Health Systems Action

Standardising or standardizing – the most important opportunity for improvement?

In a letter to colleagues this week, the Chief Medical Officer at a hospital in Cleveland with which I’m affiliated shared diabetes-related information resources and stated that the “most common opportunity for improvements” is standardizing care. Calls for standardisation in healthcare often lack specificity and have an almost magical, “wishful thinking” quality. Why is it needed? Why might it be a problem?

Diabetes is highly prevalent in the USA (14.7% of adults) but also in SA (15.3%) and globally, so it’s not surprising that this mailing would go to all the hospital’s doctors, or that it would include a pre-surgery checklist: the proportion of diabetes in surgical patients is even higher (17.8% in SA). Diabetes isn’t the reason why they’re in hospital, but they need their disease to be well managed to avoid its acute complications as well as to limit its impact on surgical outcomes – wound infection rates, for example.

 I would argue that the biggest opportunity overall might be in diabetes remission rather than diabetes control, and this could be initiated when patients are in the hospital. But that’s a topic for another day.

 Let’s discuss standardization – or standardisation.

 Standardised care, developed on the basis of “best evidence”, is recommended care and is therefore expected to lead to better health outcomes. But standardisation presumes that average results will be equally obtainable by everyone despite individual and contextual differences, which is hardly ever the case in healthcare settings.

Diabetes treatment goals (e.g. glycemic (blood sugar) targets may legitimately differ, context sometimes determines what treatment can be offered (e.g. newer insulins), so clinicians may have good reasons for alternative approaches, also based on evidence (not all evidence agrees) and informed by practical experience in their hospitals.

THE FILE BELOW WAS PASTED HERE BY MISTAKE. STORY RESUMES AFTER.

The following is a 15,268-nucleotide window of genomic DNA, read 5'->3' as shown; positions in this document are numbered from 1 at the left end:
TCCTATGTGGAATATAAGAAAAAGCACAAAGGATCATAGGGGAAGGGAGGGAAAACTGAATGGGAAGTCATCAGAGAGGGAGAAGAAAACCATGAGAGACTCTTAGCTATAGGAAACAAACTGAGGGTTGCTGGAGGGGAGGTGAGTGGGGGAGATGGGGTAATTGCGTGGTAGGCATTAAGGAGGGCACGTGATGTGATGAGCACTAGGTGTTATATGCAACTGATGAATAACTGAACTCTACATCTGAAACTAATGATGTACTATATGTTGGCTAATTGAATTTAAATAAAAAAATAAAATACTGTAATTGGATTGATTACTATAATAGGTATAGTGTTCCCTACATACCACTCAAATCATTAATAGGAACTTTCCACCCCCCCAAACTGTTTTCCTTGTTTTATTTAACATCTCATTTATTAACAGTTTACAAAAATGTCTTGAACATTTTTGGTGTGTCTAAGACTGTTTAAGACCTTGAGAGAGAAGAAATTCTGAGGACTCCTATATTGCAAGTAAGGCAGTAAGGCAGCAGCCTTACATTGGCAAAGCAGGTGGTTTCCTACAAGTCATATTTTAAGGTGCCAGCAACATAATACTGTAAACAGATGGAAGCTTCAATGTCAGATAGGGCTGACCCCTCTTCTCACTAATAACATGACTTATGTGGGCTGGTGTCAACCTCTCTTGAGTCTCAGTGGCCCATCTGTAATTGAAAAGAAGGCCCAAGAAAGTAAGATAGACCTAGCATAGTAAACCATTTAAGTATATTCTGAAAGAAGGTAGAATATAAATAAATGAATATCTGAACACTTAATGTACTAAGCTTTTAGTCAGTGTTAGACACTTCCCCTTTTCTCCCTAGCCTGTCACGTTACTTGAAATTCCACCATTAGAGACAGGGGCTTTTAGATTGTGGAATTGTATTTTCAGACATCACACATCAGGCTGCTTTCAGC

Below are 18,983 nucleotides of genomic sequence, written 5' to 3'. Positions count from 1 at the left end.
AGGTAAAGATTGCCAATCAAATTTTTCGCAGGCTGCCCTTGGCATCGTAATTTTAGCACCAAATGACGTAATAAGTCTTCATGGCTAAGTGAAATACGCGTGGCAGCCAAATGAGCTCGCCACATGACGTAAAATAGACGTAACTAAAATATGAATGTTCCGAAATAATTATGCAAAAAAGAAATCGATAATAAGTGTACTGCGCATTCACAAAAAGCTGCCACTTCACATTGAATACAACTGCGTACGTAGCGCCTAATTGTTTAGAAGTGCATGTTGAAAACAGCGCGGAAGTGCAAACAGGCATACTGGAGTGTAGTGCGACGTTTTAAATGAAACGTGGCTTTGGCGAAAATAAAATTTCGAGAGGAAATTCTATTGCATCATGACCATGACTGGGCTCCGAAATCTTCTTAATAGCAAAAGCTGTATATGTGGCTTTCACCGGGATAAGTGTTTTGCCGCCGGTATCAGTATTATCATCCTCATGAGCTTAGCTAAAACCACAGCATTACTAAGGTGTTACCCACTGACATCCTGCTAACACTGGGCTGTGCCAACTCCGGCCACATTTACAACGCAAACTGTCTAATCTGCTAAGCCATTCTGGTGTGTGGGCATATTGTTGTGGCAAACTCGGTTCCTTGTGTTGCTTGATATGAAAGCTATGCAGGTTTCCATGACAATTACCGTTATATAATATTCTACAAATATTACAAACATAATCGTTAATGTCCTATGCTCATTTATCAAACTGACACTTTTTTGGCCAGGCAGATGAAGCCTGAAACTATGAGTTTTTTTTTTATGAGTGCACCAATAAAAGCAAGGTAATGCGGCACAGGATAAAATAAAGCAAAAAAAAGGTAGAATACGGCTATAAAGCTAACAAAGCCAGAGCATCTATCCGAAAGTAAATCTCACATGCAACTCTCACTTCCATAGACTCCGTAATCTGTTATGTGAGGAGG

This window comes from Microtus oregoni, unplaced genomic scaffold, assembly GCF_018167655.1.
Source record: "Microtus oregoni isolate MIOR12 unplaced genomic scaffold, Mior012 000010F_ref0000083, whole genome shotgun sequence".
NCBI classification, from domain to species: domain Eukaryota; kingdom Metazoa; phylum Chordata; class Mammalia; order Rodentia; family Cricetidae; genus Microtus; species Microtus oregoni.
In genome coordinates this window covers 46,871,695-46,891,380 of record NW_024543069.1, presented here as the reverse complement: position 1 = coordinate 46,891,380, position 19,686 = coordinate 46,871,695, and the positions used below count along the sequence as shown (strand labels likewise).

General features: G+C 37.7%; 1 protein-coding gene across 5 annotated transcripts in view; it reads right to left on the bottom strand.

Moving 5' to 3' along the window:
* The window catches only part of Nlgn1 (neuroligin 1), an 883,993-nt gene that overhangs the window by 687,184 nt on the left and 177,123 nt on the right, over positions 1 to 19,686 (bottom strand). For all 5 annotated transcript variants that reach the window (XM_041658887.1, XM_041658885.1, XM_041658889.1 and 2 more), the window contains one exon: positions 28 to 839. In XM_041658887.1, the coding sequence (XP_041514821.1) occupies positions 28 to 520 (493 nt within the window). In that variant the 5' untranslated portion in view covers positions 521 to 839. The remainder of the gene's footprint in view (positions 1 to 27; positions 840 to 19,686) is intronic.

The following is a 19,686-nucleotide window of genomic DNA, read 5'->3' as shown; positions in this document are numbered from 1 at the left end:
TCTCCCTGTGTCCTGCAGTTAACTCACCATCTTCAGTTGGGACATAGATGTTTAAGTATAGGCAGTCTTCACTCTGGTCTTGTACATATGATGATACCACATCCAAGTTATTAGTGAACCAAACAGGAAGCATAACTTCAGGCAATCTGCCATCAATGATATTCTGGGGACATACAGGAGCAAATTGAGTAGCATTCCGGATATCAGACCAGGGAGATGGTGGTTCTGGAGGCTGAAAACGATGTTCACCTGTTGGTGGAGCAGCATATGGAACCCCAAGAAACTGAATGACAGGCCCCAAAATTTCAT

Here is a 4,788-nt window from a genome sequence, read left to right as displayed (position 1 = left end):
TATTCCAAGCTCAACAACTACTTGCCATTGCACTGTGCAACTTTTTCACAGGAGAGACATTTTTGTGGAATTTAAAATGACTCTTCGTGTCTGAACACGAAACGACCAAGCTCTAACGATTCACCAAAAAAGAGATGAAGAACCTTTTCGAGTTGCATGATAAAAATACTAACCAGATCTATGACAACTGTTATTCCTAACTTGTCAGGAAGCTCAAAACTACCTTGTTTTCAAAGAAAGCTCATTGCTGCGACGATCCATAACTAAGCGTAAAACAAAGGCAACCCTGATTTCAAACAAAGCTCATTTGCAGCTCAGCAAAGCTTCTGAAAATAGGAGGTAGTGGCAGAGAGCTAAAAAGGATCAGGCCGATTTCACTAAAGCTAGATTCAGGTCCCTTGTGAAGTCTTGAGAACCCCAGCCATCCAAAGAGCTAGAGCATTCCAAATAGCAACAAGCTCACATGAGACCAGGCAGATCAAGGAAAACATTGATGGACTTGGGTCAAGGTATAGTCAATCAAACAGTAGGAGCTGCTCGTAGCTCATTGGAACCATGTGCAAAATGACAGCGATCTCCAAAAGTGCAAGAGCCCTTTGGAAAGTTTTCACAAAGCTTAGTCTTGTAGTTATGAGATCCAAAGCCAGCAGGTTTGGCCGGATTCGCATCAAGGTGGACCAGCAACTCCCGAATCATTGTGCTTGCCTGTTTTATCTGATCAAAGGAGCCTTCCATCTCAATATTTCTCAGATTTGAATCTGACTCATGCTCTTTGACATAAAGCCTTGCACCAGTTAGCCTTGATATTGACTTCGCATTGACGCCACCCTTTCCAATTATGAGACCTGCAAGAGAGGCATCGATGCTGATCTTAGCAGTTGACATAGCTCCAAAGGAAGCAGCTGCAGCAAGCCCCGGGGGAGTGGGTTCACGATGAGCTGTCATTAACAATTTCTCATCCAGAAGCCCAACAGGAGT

Clinicians’ frequent resistance to standardisation might be due to the fear that it will restrict them in making appropriately individualised treatment decisions while patients, who are often “experts in their own care”, worry that they will not receive therapy that works for them.

 Hospital care involves specialists, nurses and allied health professionals, each with unique competencies and responsibilities, making it challenging to standardise across the entire workforce. For example, diabetes care of surgical patients often involves non-surgical team members, including anaesthesiologists and internal medicine specialists.

 The evolution of new technologies makes it hard to keep up with these changes and update competencies. The Cleveland letter contains tip sheets relating to insulin pumps and continuous glucose monitors because patients in well-resourced settings are offered these devices which promise to improve blood sugar control.

There are nevertheless strong arguments why standardisation should be pursued. For example:

 Standardising, if done in the right way, through a consensus process, brings clinicians to together to share their views and experiences; in a healthy, collaborative environment all learn, good ideas are shared, less successful ones are discarded, and improvement happens.

 The process helps establish clear roles and responsibilities for each member of the healthcare team. This can enhance communication and coordination.

 Patients can be brought into the development process. Their experiences, and their patient-reported outcomes, are what matter, and their insights can help.

 Nursing staff cannot easily provide reliable care when there are high levels of variability in what is offered. Mistakes and failure to provide the care outlined in the care plan and prescribed interventions are much more likely.

 Standardization does not mean a one-size-fits-all approach. Standard work can be in place for many aspects, without much debate or disagreement, and the rest tailored to patient characteristics. Care pathways can be customised to meet the unique needs of individual patients, so it is both evidence-based and patient-centered.

 Last, but perhaps most importantly, highly variable care makes improvement difficult. When care processes are standardised, it becomes easier to collect and analyze data to monitor and evaluate the effectiveness of care processes, and to identify and close gaps that cause inefficiency and create harm, and to continuously improve practice.

 When we understand both the benefits and potential drawbacks of standardisation we can move forward. Oh, and if standardizing could be spelled one way – with a “z” or an “s”, I don’t mind which – it would help too.

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